Investments in Opportunity Zones

May 12, 2020

- By Zach Ryan

The Opportunity Zone Program, created by the U.S. Tax Cut and Jobs Act of 2017, is meant to provide incentives for investment in low-income communities. An Opportunity Zone is a designated area, in which individuals can gain favorable tax treatment on their capital gains by investing those funds through a privately created Qualified Opportunity Fund (QOF). QOFs are managed entirely in the private market with the administration of the funds falling solely on the shoulders of fund managers rather than government agencies or investors.

How Opportunity Zones are Established

The Governors of each state can nominate up to twenty-five percent of their state’s low-income census tracts (LICs) to be designated as Opportunity Zones (OZ). In Massachusetts, there are 138 designated opportunity zones, including 137 low-income communities, plus 1 non-low-income contiguous tract. Forty-eight percent of the tracts are in “gateway cities,” which are municipalities with populations of 35,000 to 250,000 median household incomes below the Massachusetts average and average education attainment levels of a bachelor’s degree or above that is below the Commonwealth’s average. Rural communities make up eighteen percent of the communities with designated tracts.

Opportunity Zone Incentive Options

There are three incentive options for investors, which accumulate over the life of the investment. All three are federal incentives and are non-competitive, so all qualified investors may claim them.

  1. Temporary Deferral: Investors may defer capital gains on income reinvested into QOFs. The deferred gain must be recognized when the investor exits the fund, or on Dec. 31, 2026, whichever comes earlier.
  2. Step-Up in Basis: Investors can exclude 10 percent from capital gains tax for money invested in 2020 or 2021 and there are no exclusions for later investments.
  3. Permanent Exclusion of Fund Gains: If an investor keeps their investment in a QOF for 10 years, any gains from the QOF are exempt from taxation.


Opportunity Zones in Massachusetts

Governor Baker and his administration recommend that communities ensure that local permitting and zoning are conducive to the kinds of investments they aim to attract. In addition, communities may want to think about how to market the OZ to private investors within Massachusetts and beyond. This program comes with little oversight and bundles well with other programs, which is good in Massachusetts because of the housing shortage. Some of the additional programs the Commonwealth has that complement OZ development, such as MassWorks, Housing Development incentive Program (HDIP), and the Smart Growth Zoning Overlay District Act. Multifamily developments have accounted for 65% of all opportunity zone transactions in Massachusetts since the beginning of 2018, according to Reonomy data. Multifamily transactions were nearly 67% of all Fall River transactions in the same time frame and the figure was nearly 73% in New Bedford. The Wall Street Journal also reported that based on data for the first three quarters of 2018, property sales in the zones have spiked 80 percent, and land prices have risen around 50 percent over the same period.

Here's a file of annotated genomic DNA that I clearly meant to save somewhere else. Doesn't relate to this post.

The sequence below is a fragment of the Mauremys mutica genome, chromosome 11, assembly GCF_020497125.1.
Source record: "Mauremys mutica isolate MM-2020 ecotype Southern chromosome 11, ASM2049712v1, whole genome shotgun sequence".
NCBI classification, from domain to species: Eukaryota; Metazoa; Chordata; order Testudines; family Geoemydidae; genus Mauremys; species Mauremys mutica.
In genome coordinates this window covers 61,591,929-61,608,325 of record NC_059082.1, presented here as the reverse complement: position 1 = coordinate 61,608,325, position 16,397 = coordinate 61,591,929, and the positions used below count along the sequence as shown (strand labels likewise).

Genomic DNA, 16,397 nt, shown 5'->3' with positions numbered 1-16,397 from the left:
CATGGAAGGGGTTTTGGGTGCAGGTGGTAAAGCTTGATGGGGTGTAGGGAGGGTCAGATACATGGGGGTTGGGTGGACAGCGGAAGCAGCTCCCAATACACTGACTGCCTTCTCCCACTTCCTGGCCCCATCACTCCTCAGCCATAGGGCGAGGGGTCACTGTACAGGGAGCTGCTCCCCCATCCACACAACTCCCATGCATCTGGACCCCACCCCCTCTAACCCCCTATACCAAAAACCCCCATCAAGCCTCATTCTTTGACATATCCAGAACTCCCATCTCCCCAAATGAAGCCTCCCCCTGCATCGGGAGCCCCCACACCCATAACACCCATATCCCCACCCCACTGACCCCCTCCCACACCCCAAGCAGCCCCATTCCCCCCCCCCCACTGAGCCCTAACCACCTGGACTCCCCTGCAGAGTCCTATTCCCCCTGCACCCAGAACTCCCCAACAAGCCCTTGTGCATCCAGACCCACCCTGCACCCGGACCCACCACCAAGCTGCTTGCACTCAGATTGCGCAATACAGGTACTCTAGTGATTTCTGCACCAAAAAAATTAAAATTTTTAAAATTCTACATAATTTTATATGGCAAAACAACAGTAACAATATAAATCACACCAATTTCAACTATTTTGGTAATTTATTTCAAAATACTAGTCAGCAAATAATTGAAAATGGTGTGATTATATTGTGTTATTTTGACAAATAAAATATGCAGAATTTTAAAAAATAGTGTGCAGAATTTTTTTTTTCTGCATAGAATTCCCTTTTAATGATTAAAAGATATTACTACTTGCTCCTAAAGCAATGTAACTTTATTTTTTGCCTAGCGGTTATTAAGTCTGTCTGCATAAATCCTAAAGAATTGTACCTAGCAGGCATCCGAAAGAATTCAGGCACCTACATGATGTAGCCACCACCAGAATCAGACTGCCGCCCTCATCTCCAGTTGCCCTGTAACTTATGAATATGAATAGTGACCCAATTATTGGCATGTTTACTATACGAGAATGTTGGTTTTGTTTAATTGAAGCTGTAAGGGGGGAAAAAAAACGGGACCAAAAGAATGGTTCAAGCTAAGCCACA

Are the Rewards Worth the Risks?

While the benefits of OZs sound impressive, many investors and fund managers believe that the risk to stay in an OZ for over 5 years in order to get the minimum gain is not worth the reward. Some potential investors are concerned over the uncertainty of what a fund would invest in and the long 10-year period in order to leverage the maximum gain of tax-free returns. One of the biggest risks is the potential for a fund to become disqualified so that the investor no longer merits the tax break. One such disqualifier is the potential for an OZ property to undergo foreclosure. This would shift ownership of the property away from the QOF, meaning the QOF no longer meets the requirement of holding an OZ property. In summary, a troubled project can’t be recapitalized in a way that shifts equity ownership away from the QOF.

It is hard to read about Opportunity Zones without hearing both benefits and risks, and this can lead to some confusion. The National Association of REALTORS®, CPAs, and many tax consultants are great resources to use in order to gain more information about Opportunity Zones.